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This study aimed to assess the influence of supra- and subglottic extensions and vocal fold mobility on outcome in a large monocentric cohort of 148 patients treated for tumour–node–metastasis stage T2N0 glottic carcinomas.
In all, 107 glottic carcinoma patients had normal vocal fold mobility (T2aN0), and 41 had impaired vocal fold mobility (T2bN0). Treatment decisions were made by a multidisciplinary team.
Vocal fold mobility was associated with overall survival, disease-free survival, local control, larynx preservation and laryngectomy-free survival. For patients with T2a lesions, local control, laryngectomy-free survival and disease-free survival improved after surgery but overall survival did not. For patients with T2b lesions, local control, laryngectomy-free survival, disease-free survival and overall survival were all higher after surgery than after radiotherapy.
This study highlights for the first time the importance of vocal fold mobility in treatment outcomes and is the first to assess its influence on survival. Updated tumour–node–metastasis classifications should consider the distinction between T2a and T2b lesions.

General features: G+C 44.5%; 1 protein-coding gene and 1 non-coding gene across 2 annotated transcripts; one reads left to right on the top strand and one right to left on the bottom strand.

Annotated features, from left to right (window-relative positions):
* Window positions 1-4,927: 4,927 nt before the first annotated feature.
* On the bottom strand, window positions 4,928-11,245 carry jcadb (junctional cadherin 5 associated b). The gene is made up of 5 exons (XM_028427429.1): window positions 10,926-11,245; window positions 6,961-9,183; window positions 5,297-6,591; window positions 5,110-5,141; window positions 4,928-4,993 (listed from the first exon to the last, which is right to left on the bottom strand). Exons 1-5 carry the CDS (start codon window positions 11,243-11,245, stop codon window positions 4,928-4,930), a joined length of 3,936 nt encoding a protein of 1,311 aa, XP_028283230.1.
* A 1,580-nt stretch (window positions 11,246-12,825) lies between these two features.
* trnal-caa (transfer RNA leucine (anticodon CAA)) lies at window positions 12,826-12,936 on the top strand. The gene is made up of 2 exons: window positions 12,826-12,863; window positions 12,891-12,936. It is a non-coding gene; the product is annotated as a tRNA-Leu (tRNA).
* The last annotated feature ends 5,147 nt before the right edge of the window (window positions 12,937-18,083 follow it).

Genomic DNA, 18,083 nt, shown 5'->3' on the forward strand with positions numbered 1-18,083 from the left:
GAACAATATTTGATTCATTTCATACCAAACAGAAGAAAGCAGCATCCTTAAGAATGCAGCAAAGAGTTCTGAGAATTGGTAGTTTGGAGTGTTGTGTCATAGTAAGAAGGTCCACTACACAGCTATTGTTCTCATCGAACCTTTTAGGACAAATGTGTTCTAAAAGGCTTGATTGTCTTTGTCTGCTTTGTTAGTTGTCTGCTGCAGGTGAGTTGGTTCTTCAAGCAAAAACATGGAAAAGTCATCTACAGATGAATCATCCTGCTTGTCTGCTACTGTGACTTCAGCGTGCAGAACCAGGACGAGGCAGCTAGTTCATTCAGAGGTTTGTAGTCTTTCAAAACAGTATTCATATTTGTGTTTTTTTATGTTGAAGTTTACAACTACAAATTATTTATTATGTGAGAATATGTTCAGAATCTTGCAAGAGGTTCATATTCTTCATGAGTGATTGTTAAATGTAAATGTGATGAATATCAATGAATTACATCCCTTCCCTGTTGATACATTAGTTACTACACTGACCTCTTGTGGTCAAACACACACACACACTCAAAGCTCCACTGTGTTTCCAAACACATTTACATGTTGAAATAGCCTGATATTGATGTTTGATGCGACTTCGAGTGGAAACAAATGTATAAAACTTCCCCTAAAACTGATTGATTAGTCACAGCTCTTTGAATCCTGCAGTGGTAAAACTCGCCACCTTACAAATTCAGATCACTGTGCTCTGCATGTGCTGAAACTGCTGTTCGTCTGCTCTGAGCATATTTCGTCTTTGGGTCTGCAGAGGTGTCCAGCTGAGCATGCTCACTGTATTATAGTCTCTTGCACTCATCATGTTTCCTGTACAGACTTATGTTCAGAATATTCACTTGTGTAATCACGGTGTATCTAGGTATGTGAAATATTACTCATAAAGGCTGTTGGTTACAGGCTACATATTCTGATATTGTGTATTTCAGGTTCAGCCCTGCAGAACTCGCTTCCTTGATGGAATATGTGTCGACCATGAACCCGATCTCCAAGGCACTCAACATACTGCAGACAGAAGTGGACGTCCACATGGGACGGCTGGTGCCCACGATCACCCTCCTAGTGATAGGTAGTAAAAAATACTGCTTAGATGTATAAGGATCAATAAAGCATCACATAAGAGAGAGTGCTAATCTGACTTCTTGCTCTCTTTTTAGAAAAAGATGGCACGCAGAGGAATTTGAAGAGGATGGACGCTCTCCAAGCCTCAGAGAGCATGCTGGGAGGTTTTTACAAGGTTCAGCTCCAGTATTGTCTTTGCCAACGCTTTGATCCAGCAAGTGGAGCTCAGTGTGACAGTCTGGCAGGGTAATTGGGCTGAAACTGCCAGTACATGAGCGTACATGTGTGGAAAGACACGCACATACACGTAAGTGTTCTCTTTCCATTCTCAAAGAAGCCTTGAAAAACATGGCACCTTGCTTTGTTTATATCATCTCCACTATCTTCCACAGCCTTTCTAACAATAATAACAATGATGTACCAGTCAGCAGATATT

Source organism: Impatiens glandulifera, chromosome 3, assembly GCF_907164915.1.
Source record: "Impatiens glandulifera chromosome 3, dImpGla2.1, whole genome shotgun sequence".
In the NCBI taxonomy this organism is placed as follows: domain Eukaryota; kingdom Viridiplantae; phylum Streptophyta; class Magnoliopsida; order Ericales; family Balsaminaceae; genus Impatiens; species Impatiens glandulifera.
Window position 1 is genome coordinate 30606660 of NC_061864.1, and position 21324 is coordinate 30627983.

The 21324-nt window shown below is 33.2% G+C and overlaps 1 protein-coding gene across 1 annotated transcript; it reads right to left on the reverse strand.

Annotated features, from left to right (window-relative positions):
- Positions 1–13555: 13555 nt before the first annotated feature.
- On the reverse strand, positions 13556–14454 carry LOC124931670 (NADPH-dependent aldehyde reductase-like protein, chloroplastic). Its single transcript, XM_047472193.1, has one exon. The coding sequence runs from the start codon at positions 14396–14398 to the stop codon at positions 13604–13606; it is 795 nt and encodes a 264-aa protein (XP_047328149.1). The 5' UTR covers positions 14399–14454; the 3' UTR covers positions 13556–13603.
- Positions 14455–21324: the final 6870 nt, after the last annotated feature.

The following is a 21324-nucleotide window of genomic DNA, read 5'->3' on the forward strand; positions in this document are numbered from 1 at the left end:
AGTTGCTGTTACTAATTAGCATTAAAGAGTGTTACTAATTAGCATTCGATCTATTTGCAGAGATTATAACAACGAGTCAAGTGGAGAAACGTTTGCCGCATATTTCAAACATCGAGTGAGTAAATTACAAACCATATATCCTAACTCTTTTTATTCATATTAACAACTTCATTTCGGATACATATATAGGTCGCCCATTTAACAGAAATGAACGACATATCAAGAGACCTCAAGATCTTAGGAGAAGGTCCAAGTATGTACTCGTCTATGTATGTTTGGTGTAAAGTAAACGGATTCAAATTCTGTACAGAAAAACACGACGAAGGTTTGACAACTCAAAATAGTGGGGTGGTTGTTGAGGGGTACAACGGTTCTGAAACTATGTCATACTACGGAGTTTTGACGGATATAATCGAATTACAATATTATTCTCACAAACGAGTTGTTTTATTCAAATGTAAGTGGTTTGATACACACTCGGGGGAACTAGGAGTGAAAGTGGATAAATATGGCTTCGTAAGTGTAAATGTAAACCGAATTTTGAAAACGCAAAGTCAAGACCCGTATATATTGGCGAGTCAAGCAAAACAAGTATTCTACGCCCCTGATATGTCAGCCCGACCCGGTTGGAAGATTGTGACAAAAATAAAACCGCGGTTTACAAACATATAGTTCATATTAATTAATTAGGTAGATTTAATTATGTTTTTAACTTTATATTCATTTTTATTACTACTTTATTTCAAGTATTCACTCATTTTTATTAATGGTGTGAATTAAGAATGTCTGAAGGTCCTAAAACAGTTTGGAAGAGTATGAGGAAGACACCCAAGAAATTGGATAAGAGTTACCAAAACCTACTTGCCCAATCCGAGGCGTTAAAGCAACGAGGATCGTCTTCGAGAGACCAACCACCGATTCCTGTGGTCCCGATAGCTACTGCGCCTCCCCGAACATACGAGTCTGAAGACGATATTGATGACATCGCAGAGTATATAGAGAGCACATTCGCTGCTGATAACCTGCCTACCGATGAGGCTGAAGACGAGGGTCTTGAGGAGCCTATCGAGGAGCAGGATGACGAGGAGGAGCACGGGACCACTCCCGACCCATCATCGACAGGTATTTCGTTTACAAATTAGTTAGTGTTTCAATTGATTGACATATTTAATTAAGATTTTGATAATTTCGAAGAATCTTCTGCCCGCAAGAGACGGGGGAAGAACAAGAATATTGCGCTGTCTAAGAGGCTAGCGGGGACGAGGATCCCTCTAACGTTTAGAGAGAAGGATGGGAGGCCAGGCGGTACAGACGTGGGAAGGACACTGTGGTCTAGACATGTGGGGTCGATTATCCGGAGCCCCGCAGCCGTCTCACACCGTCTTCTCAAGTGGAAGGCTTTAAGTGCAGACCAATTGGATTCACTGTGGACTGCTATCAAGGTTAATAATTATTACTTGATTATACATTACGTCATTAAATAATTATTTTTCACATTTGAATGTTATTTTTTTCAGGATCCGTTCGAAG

To assess the recovery of various muscle fibre types in the posterior cricoarytenoid muscle after laryngeal reinnervation in the rat, and to determine the influence of tacrolimus on this process.
Four groups of rats underwent resection and anastomosis of the left vagus nerve, and were administered either tacrolimus at a low dose or an immunosuppressive dose, or cyclosporin A at a low dose or an immunosuppressive dose. A fifth group received surgery alone, and a sixth group received neither surgery nor drug treatment (healthy group). Muscles were removed for immunohistochemical analysis 45 days after surgery.
There was no difference in the proportion of types 1, 2a and 2b muscle fibres, comparing the immunosuppressive tacrolimus group and the healthy group, whereas there were fewer type 1 fibres in the group receiving surgery alone, compared with the healthy group (7 vs 12.1 per cent, respectively; p = 0.0303).
Tacrolimus enhanced the recovery of normal laryngeal muscle fibres after reinnervation in the rat, indicating a possible role in laryngeal transplantation.
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